It would be fair to say that Pokémon has aided motivation. In Pokémon GO, participants gain levels as a trainer and, at higher levels, you will be able to catch more powerful Pokémon to complete your Pokedex. In the fitness industry, active reward initiatives have started to encourage members to not only get active but to stay active too. Why else is Pokémon successful? Quite simply, it’s fun.
Research by the University of California suggests that financial incentives might be successful in motivating people to exercise. For four weeks, the employees of a Fortune 500 company were paid $10 per workout up to three times a week. Gym attendance was also said to double during this time period and, interestingly, participants were 20% more likely to continue working out even when their incentives stopped than people who were never offered an incentive.
Mark Talley, Everyone Active’s group fitness development manager said in relation to initiative schemes, “Offering rewards to customers can provide them with the boost they need to motivate themselves to work out. Everyone Active partnered with lifestyle Rewards Company bounts in December 2015, whereby 41,000 Everyone Active members had already started collecting bounts points. bounts’ own statistics showed that people are twice as likely to keep using their gym membership for 12 months or more when they belong to the platform.”
Then there’s CrossFit, where members are regarded as highly motivated individuals, which is embracing the active rewards market through a partnership with active rewards company Fettle. Fettle’s unique system allows members to earn back ‘active credits’, which can be cashed in against the cost of their CrossFit membership, as well as training equipment and apparel. To access the programme, CrossFit members sign up for an insurance policy and, as long as they continue to be active, the premium is also covered by the active credits.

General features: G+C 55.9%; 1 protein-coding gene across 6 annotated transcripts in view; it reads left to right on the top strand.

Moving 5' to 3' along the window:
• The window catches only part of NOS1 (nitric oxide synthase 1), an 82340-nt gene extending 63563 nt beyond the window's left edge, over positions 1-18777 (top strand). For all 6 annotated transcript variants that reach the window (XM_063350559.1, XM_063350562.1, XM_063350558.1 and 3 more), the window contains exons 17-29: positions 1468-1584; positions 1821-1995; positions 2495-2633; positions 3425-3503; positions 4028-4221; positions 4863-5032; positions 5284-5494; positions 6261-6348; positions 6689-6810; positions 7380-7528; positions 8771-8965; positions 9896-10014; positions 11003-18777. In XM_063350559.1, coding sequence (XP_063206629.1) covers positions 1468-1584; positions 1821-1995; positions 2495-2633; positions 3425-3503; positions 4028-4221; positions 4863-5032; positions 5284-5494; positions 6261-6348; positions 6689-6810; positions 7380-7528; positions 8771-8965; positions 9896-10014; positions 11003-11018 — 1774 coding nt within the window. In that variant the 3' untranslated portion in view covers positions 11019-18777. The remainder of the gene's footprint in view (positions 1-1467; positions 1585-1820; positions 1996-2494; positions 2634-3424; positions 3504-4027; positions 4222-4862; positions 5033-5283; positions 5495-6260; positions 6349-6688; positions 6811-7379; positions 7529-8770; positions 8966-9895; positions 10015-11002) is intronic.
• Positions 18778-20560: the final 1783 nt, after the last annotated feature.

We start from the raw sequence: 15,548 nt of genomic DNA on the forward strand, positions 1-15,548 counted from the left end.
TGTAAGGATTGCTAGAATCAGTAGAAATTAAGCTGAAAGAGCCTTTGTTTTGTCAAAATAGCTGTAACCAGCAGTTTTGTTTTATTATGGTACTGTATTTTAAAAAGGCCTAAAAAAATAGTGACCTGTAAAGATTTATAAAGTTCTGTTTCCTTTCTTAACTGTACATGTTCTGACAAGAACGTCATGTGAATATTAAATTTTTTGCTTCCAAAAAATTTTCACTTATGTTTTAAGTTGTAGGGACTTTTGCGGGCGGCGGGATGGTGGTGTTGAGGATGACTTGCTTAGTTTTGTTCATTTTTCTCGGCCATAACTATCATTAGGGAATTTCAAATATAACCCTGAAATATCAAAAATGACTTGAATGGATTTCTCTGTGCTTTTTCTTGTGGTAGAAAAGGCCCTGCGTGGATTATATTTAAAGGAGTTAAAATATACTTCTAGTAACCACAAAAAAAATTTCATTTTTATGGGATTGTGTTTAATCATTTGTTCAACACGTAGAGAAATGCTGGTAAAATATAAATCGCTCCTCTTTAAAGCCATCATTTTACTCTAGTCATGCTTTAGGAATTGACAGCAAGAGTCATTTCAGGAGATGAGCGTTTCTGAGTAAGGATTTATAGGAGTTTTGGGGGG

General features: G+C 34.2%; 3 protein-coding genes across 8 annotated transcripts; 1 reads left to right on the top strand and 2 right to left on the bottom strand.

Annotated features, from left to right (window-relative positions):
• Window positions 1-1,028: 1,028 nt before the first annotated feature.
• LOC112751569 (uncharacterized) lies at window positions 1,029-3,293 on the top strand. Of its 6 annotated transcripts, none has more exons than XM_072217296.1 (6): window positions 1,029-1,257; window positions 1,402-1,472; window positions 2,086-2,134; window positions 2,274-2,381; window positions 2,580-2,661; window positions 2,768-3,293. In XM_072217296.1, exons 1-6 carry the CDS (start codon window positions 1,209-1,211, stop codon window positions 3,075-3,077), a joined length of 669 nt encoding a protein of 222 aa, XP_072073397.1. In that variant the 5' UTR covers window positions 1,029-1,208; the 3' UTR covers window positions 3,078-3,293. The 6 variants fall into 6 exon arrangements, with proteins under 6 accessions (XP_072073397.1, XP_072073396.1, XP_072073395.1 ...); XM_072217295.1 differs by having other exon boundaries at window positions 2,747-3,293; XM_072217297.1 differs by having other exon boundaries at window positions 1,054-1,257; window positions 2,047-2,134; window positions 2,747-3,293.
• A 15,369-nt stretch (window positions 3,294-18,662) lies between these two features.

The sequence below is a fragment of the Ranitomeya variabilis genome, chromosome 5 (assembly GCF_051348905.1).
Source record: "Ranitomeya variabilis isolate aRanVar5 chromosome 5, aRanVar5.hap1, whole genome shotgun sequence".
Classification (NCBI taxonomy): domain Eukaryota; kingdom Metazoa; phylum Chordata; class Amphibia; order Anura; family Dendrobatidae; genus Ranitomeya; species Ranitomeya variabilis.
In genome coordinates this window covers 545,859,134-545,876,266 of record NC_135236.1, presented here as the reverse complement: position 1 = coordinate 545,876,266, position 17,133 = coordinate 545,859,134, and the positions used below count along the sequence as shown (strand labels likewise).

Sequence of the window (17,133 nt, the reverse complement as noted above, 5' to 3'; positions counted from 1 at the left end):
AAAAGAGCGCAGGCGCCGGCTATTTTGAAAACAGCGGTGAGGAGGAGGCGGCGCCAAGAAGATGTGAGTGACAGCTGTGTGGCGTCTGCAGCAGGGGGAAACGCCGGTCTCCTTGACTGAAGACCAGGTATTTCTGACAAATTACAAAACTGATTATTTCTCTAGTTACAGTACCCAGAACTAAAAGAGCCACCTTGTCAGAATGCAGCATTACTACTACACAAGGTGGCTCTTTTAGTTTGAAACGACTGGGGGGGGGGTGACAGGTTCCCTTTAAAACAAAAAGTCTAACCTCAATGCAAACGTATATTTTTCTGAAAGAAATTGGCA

The BBC has reported that Pokémon GO is being played on average for 43 minutes a day. Most recommendations for physical activity are anything above 30 minutes of walking a day. Gamification is certainly changing the way the industry responds to exercise. The big question is how to create a fun experience to make exercise a habit.
If an individual is going to comply with exercise – this has a lot to do with bringing the fun element to the forefront. So, why is Pokémon successful? Well, having a fun concept seems to win. Let’s just think about VW’s ‘The Fun Theory‘ concept, which took off in 2009: a campaign to get people to change their lazy behaviours. One of their quite charming experiments was located in a Stockholm subway station, where the subway staircase was transformed into a set of piano keys to entice people away from the escalators and onto the stairs. 66% of people chose the stairs over the escalator. Why? Because it was fun.
The fitness industry needs to respond to consumer behaviours to aid client retention. The fact that all ages are getting involved with Pokémon is surely no coincidence. How do you bring the fun element into your fitness business?